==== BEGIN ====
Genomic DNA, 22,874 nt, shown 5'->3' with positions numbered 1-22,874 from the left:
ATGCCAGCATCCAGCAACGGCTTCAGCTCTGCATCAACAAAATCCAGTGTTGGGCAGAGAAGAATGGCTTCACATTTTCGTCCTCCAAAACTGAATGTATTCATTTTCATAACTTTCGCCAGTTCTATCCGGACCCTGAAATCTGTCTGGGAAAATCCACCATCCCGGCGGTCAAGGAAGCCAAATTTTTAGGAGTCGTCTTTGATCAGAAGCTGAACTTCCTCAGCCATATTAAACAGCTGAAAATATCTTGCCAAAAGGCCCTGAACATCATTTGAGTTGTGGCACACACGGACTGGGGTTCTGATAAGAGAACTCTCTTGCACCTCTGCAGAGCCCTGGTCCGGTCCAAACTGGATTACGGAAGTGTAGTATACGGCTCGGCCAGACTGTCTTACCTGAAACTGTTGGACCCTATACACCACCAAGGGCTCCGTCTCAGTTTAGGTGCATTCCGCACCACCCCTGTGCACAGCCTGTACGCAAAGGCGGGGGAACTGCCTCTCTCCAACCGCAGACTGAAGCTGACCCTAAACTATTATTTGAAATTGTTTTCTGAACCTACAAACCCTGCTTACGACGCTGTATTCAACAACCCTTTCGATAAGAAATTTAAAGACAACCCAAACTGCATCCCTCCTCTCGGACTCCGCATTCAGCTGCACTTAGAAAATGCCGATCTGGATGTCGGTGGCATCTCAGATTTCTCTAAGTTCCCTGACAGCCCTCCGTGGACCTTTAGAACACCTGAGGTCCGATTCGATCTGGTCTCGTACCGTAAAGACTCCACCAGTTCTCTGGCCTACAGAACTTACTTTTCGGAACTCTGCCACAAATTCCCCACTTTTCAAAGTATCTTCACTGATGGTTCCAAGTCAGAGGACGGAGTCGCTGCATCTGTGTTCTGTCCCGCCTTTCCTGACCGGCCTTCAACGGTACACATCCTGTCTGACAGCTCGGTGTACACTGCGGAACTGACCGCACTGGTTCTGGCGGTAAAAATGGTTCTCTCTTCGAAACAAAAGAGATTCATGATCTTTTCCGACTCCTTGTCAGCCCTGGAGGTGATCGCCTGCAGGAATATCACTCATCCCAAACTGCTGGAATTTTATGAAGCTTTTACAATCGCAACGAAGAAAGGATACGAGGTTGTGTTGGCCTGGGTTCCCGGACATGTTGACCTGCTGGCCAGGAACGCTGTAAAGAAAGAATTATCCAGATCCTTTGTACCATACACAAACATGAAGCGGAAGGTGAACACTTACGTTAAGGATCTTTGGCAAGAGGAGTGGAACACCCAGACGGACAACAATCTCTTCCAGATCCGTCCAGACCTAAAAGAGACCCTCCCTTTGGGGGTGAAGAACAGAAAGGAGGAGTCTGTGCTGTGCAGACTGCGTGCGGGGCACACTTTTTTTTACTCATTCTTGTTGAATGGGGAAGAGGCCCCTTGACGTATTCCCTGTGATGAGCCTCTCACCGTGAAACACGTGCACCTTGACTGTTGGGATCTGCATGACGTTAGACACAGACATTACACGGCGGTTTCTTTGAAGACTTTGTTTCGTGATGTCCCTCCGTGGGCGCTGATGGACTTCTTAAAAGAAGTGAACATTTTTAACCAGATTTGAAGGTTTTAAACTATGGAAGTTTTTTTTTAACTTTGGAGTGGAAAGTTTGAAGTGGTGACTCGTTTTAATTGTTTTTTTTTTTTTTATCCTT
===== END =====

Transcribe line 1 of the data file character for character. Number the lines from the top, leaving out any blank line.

Genomic DNA, 22,874 nt, shown 5'->3' with positions numbered 1-22,874 from the left: